The angles of the phrase remain to be explored. First, it always goes with a touch of contempt. “Man up” means “you’re not manly enough,” in whatever direction that might be. And there are several. “Man up” means “do what a man’s gotta do,” but what exactly? It means “beat the crap out of that guy” or “keep your woman in her place” or “don’t let on that you’re hurting” or “accept your punishment and make amends” or “admit that you’re wrong” or “meet your obligations” or “do the honorable thing” or “be a mensch.” There are as many definitions as opinions about how men ought to behave, and that terrain has become vexed indeed in the last fifty years.

I hear behind “man up” two older phrasal verbs that I think have influenced its rise: “suck it up” and “own up.” Then there’s one expression I don’t hear but might have had an effect: that old athletes’ euphemistic standby for God, “the Man Upstairs.”

Finally: The “noun + up = verb” construction may be on the verge of becoming a phenomenon. I’ve seen “lawyer up” (get legal advice, especially high-powered legal advice) and even “luck up” (get lucky) once. Only today I saw “neighbor up” on a subway ad. Zimmer mentions a few other examples. This could be a quick-burning fad or it could spread — for the moment, it’s still on the cusp, but that will change. Other examples? “Suit up” and “gum up” have been around for a while (thanks, Liz!). “Ramp up” might be one, but I’m not sure. You might hear “camp up,” but that would normally be transitive: a director might say to the cast, “Let’s really camp this scene up.” “Juice up” sounds to me like “juice” is really being used as a verb, like “power up.” I’m not sure about “pony up.”


(1990’s | enginese | “(make a) minor adjustment”)

This word has meant “pinch” for a long time, and it often meant something stronger: grab and twist violently. When Hamlet, in one of the earliest recorded uses, says “[he] tweaks me by the nose,” it’s no playful pinch. The tweak is intended to be not only painful but humiliating.

The word has added a new figurative meaning every so often. “Prostitute” came in soon after the first recorded uses but was out-of-date by the eighteenth century. “In a tweak” meant “agitated” or “excited.” When I was a lad, “tweak” meant something like “needle” (v.) or “offend slightly” (cf. “twit” in British English); your sensibilities or your amour-propre might be tweaked, but not your procedure for cleaning the garage. The word crept into larger discussions; there was much talk of the superpowers “tweaking” each other, deploying troops somewhere, concluding a mutual defense treaty with a third country, or otherwise making pests of themselves. The violence had leached out of the word, but a tweak remained an irritant; it was aggravating and provocative, whether you were brazenly twisting someone’s nose or getting in a subtle dig.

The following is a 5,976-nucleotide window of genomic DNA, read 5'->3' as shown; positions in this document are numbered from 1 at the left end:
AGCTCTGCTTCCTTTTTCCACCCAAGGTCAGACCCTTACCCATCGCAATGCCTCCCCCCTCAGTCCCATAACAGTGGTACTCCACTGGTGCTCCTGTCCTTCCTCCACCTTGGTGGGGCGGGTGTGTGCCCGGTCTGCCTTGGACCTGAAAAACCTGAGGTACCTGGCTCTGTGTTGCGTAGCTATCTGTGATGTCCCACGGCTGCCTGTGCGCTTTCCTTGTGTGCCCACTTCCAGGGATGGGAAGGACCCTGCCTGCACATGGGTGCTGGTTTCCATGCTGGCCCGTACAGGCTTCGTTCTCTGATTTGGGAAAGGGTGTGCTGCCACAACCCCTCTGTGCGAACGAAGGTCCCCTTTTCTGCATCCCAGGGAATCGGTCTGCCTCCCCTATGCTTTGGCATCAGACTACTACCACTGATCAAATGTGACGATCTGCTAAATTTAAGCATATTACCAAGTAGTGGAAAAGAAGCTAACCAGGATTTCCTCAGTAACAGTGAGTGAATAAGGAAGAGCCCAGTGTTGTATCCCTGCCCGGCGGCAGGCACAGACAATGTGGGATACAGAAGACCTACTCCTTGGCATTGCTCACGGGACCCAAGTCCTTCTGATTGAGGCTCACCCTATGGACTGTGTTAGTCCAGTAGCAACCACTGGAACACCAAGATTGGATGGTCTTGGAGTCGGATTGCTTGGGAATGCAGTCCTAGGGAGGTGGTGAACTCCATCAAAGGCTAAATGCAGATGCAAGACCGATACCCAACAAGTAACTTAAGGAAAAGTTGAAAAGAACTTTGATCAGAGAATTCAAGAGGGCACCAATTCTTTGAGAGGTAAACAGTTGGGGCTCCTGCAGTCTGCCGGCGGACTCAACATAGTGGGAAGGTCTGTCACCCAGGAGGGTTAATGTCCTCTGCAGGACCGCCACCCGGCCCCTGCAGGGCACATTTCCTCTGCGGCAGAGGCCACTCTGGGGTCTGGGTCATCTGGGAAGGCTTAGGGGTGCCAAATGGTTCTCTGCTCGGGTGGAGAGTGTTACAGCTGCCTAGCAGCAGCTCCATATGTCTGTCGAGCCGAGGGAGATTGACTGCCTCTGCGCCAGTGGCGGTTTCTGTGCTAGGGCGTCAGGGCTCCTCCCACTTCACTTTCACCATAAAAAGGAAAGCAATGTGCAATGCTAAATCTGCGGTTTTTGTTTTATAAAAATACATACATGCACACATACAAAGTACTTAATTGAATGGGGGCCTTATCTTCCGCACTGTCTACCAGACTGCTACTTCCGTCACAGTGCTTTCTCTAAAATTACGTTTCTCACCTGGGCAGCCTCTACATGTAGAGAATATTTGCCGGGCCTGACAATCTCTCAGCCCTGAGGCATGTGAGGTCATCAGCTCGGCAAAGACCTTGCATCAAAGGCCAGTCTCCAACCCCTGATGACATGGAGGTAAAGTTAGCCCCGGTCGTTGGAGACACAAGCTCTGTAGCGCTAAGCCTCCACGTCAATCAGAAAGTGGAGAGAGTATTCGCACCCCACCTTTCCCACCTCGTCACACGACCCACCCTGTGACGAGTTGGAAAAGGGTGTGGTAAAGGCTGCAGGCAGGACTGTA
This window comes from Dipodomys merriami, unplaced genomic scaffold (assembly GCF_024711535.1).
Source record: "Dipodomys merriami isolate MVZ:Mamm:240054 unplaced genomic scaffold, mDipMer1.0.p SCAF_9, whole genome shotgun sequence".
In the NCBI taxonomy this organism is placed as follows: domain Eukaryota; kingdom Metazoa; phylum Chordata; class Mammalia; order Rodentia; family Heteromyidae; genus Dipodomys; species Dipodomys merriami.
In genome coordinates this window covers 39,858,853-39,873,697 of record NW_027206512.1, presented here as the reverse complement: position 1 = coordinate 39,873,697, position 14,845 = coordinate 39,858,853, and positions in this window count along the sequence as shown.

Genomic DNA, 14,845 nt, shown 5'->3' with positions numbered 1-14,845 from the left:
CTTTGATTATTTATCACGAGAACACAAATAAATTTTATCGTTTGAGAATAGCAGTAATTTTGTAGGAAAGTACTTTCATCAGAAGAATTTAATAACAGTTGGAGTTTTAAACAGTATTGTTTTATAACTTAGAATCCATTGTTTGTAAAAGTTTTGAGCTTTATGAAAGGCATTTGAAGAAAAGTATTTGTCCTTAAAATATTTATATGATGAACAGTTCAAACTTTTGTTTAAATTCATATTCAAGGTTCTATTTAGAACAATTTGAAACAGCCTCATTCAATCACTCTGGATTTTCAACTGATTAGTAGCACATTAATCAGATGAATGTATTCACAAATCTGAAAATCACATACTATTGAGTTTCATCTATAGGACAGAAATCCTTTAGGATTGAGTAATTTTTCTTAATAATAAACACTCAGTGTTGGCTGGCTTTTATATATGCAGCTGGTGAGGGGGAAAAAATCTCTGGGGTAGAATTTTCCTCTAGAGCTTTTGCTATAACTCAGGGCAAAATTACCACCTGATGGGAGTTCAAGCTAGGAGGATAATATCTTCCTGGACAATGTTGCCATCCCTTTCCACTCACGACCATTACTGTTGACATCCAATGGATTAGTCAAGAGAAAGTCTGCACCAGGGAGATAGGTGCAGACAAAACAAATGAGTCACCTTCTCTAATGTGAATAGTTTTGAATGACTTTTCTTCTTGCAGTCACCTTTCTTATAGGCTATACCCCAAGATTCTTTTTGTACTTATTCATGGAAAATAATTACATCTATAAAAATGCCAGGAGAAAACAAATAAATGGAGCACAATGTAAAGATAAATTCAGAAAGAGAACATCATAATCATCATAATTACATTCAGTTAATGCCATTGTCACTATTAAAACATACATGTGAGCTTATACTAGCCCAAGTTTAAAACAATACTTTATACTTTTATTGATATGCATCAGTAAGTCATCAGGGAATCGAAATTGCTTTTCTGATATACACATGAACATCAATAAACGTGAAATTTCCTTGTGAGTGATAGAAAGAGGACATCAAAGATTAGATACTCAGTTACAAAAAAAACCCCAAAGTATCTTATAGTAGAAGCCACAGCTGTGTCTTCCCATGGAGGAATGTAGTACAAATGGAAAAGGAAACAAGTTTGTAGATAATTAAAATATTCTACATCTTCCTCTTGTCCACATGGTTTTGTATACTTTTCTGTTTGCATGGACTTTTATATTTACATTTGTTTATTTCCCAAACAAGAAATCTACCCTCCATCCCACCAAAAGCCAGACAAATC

Today’s meaning seems to have originated among mechanics and engineers with the sense of a small, quick change to a control or a setting (like the gas pedal or the temperature in a chemical reaction), which lies suspiciously close to “twitch.” (Another ancestor was “tweaking” an engine, or part of an engine, meaning something like “getting a little extra out of it.”) I have a notion that “twitch” helped pave the way for its rise among engineers. While I’m making things up, here’s the other half of it: “tweak” took root as a word specifically denoting a small or minor change owing merely to its resemblance to “weak” or “squeak,” engineering types not being noted for their grasp of linguistic subtleties but showing the odd flash of Joycean creativity.

“Tweak” has shed the last vestiges of its old trappings. That sense of irritation and provocation is gone — it refers now to almost any kind of minor adjustment, and it can be comfortably used with more abstract objects, like a computer program, a speech, or even an attitude. It’s certainly a lot easier to say “We tweaked the regulations” than “We made a minor adjustment in the regulations.” But it has lost its magnitude as well as its power to vex. “Tweak” today is a small word for a small thing. Once it was an affront, an insult, fightin’ words. Now it’s just a quick fix, you’ll never notice, there! we’re done. I’ll bet it’s because it sounded like a couple of more common words — only one of which it’s actually related to — and took on their coloration through semantic slippage and devolution, the destruction of longstanding distinctions through ignorance or carelessness.